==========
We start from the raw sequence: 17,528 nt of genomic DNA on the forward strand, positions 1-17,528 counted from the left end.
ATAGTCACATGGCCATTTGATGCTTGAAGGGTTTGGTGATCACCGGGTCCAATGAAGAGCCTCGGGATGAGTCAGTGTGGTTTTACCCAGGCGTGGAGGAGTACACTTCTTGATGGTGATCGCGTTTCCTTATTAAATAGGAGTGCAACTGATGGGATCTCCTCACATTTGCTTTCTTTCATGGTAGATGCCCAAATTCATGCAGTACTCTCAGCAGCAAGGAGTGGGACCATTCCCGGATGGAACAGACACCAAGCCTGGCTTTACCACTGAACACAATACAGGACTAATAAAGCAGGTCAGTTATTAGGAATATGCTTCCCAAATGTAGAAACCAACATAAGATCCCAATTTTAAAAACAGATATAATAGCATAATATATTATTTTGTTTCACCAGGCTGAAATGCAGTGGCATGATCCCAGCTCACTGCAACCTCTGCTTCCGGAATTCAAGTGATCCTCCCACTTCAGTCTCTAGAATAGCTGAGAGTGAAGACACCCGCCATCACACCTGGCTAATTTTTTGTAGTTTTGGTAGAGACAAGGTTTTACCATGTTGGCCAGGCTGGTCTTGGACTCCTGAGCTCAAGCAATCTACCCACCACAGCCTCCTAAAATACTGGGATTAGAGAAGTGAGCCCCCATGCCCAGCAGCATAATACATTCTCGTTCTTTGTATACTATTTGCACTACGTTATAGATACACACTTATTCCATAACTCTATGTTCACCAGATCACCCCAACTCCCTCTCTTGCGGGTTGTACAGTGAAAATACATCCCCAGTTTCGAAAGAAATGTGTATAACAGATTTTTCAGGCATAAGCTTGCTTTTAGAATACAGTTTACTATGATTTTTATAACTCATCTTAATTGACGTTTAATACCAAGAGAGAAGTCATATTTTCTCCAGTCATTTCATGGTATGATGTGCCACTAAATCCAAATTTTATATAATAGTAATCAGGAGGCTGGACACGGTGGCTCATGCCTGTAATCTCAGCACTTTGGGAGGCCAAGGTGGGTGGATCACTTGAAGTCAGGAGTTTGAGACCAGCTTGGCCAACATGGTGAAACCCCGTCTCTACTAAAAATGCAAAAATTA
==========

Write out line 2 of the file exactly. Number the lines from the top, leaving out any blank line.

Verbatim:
ATAGTCACATGGCCATTTGATGCTTGAAGGGTTTGGTGATCACCGGGTCCAATGAAGAGCCTCGGGATGAGTCAGTGTGGTTTTACCCAGGCGTGGAGGAGTACACTTCTTGATGGTGATCGCGTTTCCTTATTAAATAGGAGTGCAACTGATGGGATCTCCTCACATTTGCTTTCTTTCATGGTAGATGCCCAAATTCATGCAGTACTCTCAGCAGCAAGGAGTGGGACCATTCCCGGATGGAACAGACACCAAGCCTGGCTTTACCACTGAACACAATACAGGACTAATAAAGCAGGTCAGTTATTAGGAATATGCTTCCCAAATGTAGAAACCAACATAAGATCCCAATTTTAAAAACAGATATAATAGCATAATATATTATTTTGTTTCACCAGGCTGAAATGCAGTGGCATGATCCCAGCTCACTGCAACCTCTGCTTCCGGAATTCAAGTGATCCTCCCACTTCAGTCTCTAGAATAGCTGAGAGTGAAGACACCCGCCATCACACCTGGCTAATTTTTTGTAGTTTTGGTAGAGACAAGGTTTTACCATGTTGGCCAGGCTGGTCTTGGACTCCTGAGCTCAAGCAATCTACCCACCACAGCCTCCTAAAATACTGGGATTAGAGAAGTGAGCCCCCATGCCCAGCAGCATAATACATTCTCGTTCTTTGTATACTATTTGCACTACGTTATAGATACACACTTATTCCATAACTCTATGTTCACCAGATCACCCCAACTCCCTCTCTTGCGGGTTGTACAGTGAAAATACATCCCCAGTTTCGAAAGAAATGTGTATAACAGATTTTTCAGGCATAAGCTTGCTTTTAGAATACAGTTTACTATGATTTTTATAACTCATCTTAATTGACGTTTAATACCAAGAGAGAAGTCATATTTTCTCCAGTCATTTCATGGTATGATGTGCCACTAAATCCAAATTTTATATAATAGTAATCAGGAGGCTGGACACGGTGGCTCATGCCTGTAATCTCAGCACTTTGGGAGGCCAAGGTGGGTGGATCACTTGAAGTCAGGAGTTTGAGACCAGCTTGGCCAACATGGTGAAACCCCGTCTCTACTAAAAATGCAAAAATTA